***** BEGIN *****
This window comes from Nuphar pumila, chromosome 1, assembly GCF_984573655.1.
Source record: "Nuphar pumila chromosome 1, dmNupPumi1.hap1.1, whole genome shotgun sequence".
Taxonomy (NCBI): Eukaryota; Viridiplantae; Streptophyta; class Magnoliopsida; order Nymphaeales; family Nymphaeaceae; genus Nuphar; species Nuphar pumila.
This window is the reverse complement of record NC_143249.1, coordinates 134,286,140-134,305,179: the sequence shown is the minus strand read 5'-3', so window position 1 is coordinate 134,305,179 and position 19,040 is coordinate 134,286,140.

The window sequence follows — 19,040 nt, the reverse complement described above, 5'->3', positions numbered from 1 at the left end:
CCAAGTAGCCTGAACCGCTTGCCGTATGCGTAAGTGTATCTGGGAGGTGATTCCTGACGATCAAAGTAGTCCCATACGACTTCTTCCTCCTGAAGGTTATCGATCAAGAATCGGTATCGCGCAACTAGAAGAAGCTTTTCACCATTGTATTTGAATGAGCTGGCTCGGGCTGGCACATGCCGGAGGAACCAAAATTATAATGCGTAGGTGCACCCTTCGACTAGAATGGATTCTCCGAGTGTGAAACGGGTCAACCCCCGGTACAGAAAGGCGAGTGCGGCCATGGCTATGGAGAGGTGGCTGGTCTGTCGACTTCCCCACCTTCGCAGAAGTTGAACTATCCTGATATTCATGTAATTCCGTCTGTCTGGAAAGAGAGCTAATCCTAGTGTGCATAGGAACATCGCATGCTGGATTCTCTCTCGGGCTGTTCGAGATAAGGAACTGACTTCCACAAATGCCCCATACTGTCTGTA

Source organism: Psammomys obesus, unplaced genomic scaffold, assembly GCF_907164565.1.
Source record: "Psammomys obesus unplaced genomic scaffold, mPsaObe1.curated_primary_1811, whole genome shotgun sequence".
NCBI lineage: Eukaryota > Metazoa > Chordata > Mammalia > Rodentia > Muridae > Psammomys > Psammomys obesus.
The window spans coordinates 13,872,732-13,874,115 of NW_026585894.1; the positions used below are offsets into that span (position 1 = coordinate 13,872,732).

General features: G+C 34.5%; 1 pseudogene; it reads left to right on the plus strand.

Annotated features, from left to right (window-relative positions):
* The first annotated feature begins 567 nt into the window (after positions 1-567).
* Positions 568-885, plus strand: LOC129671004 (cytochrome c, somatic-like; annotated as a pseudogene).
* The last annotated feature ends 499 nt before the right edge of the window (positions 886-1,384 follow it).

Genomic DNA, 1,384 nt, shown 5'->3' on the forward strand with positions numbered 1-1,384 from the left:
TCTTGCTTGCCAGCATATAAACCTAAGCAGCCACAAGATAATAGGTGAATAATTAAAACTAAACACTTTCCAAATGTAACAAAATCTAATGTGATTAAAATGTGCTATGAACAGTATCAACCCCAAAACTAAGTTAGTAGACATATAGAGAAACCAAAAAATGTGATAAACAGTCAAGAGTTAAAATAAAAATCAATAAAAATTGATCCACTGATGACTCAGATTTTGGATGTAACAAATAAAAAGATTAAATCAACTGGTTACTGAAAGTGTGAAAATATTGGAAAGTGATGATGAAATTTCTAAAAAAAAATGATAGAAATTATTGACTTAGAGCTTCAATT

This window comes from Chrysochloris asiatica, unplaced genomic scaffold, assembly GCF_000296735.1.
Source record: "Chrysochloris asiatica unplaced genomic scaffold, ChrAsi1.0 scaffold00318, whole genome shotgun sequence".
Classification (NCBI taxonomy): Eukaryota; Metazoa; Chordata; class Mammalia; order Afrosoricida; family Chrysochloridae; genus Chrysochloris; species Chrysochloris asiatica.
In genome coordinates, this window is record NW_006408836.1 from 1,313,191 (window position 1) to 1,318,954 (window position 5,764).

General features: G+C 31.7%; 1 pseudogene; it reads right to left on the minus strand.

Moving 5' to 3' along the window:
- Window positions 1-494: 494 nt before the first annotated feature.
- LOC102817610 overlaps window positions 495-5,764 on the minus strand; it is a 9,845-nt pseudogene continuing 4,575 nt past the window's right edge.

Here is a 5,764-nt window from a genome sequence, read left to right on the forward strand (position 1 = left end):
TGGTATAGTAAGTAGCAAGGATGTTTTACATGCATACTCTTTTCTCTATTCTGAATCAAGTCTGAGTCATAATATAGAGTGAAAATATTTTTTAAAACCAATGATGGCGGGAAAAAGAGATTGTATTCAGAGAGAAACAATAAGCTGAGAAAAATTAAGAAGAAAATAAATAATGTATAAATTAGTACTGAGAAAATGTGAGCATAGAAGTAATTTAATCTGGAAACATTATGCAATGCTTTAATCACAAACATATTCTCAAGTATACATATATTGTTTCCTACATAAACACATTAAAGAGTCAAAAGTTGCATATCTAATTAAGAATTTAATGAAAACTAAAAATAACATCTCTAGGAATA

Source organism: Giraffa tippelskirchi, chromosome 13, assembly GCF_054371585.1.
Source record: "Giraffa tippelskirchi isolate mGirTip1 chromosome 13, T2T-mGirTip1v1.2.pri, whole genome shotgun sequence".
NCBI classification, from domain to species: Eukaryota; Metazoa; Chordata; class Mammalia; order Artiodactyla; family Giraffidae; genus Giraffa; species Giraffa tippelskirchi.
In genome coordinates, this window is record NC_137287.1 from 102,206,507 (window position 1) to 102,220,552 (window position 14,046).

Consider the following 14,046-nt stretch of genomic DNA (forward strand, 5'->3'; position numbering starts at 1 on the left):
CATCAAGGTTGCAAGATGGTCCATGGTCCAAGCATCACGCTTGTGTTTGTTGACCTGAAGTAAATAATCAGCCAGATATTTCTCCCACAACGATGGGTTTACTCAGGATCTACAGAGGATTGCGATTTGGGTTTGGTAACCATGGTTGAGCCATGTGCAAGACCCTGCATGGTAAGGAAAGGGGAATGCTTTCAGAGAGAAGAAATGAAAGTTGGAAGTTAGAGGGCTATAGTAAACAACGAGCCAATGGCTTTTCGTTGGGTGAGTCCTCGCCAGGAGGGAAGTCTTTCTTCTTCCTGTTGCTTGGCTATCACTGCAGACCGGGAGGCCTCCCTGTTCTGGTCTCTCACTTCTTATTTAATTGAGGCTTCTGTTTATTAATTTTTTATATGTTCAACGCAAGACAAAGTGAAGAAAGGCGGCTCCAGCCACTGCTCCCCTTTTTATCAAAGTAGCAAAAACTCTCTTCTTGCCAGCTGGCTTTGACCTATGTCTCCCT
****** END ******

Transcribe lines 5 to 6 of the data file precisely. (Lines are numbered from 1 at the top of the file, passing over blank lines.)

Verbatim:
The window sequence follows — 19,040 nt, the reverse complement described above, 5'->3', positions numbered from 1 at the left end:
CCAAGTAGCCTGAACCGCTTGCCGTATGCGTAAGTGTATCTGGGAGGTGATTCCTGACGATCAAAGTAGTCCCATACGACTTCTTCCTCCTGAAGGTTATCGATCAAGAATCGGTATCGCGCAACTAGAAGAAGCTTTTCACCATTGTATTTGAATGAGCTGGCTCGGGCTGGCACATGCCGGAGGAACCAAAATTATAATGCGTAGGTGCACCCTTCGACTAGAATGGATTCTCCGAGTGTGAAACGGGTCAACCCCCGGTACAGAAAGGCGAGTGCGGCCATGGCTATGGAGAGGTGGCTGGTCTGTCGACTTCCCCACCTTCGCAGAAGTTGAACTATCCTGATATTCATGTAATTCCGTCTGTCTGGAAAGAGAGCTAATCCTAGTGTGCATAGGAACATCGCATGCTGGATTCTCTCTCGGGCTGTTCGAGATAAGGAACTGACTTCCACAAATGCCCCATACTGTCTGTA